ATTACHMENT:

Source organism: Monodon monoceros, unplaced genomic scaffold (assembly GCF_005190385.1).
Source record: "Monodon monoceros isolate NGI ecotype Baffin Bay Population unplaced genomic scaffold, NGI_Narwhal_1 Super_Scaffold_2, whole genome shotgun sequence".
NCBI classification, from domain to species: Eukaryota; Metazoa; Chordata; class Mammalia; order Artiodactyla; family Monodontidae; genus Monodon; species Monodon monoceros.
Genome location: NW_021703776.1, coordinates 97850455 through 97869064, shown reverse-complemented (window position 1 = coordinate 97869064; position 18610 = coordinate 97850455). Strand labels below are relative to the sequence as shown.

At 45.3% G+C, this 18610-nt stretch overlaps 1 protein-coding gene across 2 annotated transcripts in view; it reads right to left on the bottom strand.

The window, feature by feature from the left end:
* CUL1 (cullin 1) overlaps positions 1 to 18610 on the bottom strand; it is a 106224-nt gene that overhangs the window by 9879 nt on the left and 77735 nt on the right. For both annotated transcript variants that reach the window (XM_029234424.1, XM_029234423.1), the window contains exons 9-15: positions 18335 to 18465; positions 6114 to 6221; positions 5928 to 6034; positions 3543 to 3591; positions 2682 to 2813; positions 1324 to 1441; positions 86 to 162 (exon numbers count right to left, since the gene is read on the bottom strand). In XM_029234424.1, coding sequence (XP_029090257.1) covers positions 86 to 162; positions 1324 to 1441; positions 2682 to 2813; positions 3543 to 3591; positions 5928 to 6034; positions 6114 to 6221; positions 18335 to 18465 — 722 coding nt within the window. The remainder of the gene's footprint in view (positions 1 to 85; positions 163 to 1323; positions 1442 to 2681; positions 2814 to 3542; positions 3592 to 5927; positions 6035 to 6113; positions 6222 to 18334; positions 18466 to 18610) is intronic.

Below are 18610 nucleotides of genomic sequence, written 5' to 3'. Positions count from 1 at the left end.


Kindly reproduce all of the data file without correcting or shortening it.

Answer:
Source organism: Monodon monoceros, unplaced genomic scaffold (assembly GCF_005190385.1).
Source record: "Monodon monoceros isolate NGI ecotype Baffin Bay Population unplaced genomic scaffold, NGI_Narwhal_1 Super_Scaffold_2, whole genome shotgun sequence".
NCBI classification, from domain to species: Eukaryota; Metazoa; Chordata; class Mammalia; order Artiodactyla; family Monodontidae; genus Monodon; species Monodon monoceros.
Genome location: NW_021703776.1, coordinates 97850455 through 97869064, shown reverse-complemented (window position 1 = coordinate 97869064; position 18610 = coordinate 97850455). Strand labels below are relative to the sequence as shown.

At 45.3% G+C, this 18610-nt stretch overlaps 1 protein-coding gene across 2 annotated transcripts in view; it reads right to left on the bottom strand.

The window, feature by feature from the left end:
* CUL1 (cullin 1) overlaps positions 1 to 18610 on the bottom strand; it is a 106224-nt gene that overhangs the window by 9879 nt on the left and 77735 nt on the right. For both annotated transcript variants that reach the window (XM_029234424.1, XM_029234423.1), the window contains exons 9-15: positions 18335 to 18465; positions 6114 to 6221; positions 5928 to 6034; positions 3543 to 3591; positions 2682 to 2813; positions 1324 to 1441; positions 86 to 162 (exon numbers count right to left, since the gene is read on the bottom strand). In XM_029234424.1, coding sequence (XP_029090257.1) covers positions 86 to 162; positions 1324 to 1441; positions 2682 to 2813; positions 3543 to 3591; positions 5928 to 6034; positions 6114 to 6221; positions 18335 to 18465 — 722 coding nt within the window. The remainder of the gene's footprint in view (positions 1 to 85; positions 163 to 1323; positions 1442 to 2681; positions 2814 to 3542; positions 3592 to 5927; positions 6035 to 6113; positions 6222 to 18334; positions 18466 to 18610) is intronic.

Below are 18610 nucleotides of genomic sequence, written 5' to 3'. Positions count from 1 at the left end.